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Now, before I get jumped on because almost is always an adverb, please allow me to explain.

If almost is an adverb, which it most definitely is (I checked several dictionaries and it is only listed as an adverb), then it must be modifying a verb, or an adjective or another adverb, but its relation is with the noun phrase the size, and really, so it seems, between pods and the size. Adverbs don't modify nouns. It appears to be functioning as a preposition, and indeed about or around, which are true prepositions, would produce equivalent meaning.

The only other option I can see is that almost is modifying the main verb transform which it is not - the flowers do not almost transform, they do indeed transform, so that cannot be the relation.

Ah, come to think of it, there does seem to be one more possibility, namely the demon ellipsis.

These tiny flowers transform into pulp-filled pods (that are) almost the size of rugby balls.

So, its a clause, where almost is modifying the elided verb. I think that's the answer but I still want to hear what folks have to say. Ellipsis seems to be a very strong factor in the evolution of grammar.

Some will say that adverbs can modify noun phrases, and some dictionaries do mention this use as rare but possible (e.g. Cambridge). However, dictionaries are hardly the arbiters of what is grammatical and others do not attribute this function to the adverb class (e.g. Lexico and Dictionary.com. Some sidestep the issue by saying they can modify "phrases". Ha!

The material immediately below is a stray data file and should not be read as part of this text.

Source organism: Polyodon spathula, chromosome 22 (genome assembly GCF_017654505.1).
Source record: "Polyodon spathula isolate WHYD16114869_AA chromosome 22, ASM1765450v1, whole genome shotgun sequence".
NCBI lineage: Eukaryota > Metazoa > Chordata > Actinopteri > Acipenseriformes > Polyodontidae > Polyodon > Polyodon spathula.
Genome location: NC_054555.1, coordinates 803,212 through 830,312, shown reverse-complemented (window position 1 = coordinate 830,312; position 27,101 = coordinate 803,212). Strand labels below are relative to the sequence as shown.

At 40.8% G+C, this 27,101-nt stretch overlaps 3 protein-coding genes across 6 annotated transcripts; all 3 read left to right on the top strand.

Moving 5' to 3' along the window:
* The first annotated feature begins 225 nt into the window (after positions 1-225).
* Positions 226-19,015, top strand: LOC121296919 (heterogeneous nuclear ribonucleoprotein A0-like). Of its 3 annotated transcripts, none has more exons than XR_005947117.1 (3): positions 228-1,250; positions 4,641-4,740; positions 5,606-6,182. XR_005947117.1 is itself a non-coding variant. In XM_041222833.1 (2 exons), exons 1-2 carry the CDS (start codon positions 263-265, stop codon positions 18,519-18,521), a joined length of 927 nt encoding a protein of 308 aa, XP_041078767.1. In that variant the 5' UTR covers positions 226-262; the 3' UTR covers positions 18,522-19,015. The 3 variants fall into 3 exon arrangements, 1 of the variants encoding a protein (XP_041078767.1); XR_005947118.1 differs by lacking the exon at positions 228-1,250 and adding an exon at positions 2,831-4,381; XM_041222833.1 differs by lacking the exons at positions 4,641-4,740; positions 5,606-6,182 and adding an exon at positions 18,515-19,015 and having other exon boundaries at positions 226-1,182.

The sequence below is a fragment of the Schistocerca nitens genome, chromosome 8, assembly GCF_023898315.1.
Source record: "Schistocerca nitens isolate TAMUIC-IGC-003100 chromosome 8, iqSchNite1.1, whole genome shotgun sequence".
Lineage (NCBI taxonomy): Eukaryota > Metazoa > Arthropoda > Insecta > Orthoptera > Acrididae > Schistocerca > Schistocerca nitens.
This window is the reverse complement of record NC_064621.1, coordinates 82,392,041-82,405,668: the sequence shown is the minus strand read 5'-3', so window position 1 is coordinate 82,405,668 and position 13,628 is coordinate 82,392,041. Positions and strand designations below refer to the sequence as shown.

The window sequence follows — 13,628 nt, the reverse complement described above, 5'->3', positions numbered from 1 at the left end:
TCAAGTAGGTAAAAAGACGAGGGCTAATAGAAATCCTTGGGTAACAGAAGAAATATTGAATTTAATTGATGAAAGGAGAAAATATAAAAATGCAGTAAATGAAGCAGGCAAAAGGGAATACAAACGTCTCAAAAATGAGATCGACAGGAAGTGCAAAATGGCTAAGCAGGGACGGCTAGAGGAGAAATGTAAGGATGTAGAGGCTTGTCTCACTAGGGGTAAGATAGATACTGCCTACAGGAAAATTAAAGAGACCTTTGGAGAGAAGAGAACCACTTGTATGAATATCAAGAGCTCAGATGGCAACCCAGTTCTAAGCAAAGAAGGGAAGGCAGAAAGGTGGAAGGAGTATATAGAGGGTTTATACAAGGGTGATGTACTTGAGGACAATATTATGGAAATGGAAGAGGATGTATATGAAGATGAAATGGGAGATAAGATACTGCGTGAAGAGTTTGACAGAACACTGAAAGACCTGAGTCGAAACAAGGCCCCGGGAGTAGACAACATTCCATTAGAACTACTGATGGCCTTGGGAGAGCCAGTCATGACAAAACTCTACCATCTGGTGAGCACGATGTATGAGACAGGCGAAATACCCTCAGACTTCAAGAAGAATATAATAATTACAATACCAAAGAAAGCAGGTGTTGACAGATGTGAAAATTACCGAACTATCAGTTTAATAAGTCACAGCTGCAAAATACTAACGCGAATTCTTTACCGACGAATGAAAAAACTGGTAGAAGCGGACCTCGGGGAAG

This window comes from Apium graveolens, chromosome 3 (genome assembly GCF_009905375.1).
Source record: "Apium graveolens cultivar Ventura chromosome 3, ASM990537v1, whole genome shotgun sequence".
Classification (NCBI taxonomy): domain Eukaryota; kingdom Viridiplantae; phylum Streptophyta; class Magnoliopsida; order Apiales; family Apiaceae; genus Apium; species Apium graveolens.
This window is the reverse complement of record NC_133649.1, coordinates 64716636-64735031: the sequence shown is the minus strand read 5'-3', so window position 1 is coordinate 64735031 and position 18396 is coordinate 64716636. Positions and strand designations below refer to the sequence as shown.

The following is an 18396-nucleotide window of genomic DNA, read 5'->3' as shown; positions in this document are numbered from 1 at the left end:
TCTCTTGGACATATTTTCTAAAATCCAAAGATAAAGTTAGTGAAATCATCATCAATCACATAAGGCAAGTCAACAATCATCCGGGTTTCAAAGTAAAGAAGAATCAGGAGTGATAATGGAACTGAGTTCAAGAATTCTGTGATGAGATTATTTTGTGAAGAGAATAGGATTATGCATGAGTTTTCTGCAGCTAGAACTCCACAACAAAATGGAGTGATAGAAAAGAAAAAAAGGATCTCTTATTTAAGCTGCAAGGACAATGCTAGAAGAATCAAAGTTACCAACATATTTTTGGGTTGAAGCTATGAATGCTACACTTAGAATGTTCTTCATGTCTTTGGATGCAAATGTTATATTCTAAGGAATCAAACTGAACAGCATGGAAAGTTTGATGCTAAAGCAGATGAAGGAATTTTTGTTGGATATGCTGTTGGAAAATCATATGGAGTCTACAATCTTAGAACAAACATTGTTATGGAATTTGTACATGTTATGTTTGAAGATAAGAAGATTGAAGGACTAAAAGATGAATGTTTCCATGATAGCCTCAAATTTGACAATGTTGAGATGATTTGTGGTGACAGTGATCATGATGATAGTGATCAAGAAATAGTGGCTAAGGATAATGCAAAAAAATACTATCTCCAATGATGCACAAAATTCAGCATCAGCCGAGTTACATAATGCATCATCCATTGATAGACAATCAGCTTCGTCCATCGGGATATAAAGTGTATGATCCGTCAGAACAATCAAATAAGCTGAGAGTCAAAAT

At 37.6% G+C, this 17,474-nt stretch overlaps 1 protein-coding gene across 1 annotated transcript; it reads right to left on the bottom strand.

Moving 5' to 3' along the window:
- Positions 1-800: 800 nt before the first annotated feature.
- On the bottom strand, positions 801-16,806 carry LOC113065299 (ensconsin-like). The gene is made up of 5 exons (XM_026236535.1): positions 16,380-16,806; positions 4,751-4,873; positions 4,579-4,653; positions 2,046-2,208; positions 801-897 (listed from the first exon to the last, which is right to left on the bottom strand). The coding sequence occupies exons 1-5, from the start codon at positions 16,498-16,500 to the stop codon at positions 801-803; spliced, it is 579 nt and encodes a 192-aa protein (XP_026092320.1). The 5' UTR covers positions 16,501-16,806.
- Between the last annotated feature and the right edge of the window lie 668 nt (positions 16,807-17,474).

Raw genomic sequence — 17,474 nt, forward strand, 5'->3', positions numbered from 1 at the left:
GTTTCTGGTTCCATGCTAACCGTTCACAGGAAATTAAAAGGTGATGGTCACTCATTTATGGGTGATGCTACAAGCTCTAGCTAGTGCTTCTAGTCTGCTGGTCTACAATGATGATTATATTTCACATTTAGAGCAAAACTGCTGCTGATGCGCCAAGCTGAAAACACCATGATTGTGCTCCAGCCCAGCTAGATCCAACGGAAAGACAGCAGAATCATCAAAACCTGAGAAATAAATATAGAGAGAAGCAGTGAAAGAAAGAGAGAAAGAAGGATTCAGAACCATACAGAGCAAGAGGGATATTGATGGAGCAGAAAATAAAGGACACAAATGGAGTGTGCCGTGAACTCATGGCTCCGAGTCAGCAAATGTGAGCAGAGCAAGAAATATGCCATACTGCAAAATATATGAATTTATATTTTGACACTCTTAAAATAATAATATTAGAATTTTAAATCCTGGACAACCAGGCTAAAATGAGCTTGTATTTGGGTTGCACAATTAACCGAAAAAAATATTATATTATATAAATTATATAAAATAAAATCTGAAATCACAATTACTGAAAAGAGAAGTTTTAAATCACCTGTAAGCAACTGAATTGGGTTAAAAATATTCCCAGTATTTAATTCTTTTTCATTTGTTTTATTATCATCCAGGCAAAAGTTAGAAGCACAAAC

It sees a rather bold step to alter the class definition of adverbs with the function of the adjective class, which breaks the distinction, the very usefulness of classes, and seems wrong to me. It seems more fitting to broaden the scope of words, as they evolve in usage, to include another class function, such as almost, which seems to be commonly used as both a preposition and an adjective.

I'm quite stuck with this one. The use is quite common and undeniably well understood. Perhaps this is the language changing again, and it's time to reconsider the scope of this word to include a prepositional function. But maybe someone more knowledgeable than I has a better explanation.

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    If it were an adjective, it would have to read the almost size of rugby balls, which is wrong. – Peter Shor Nov 4 '19 at 13:15
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    Adverbs can certainly modify NPs. "Almost" is an adverb modifying the NP (not a clause) "the size of rugby balls", which modifies "pods". (Btw, it's possible for adverbs to modify nouns, but it's rare) – BillJ Nov 4 '19 at 13:26
  • @PeterShor - did I say it was an adjective? It does, however, seem to be an elliptic adjectival non-finite relative clause. You have a lot of point so I will defer to you. What do you think? – Ubu English Nov 4 '19 at 13:43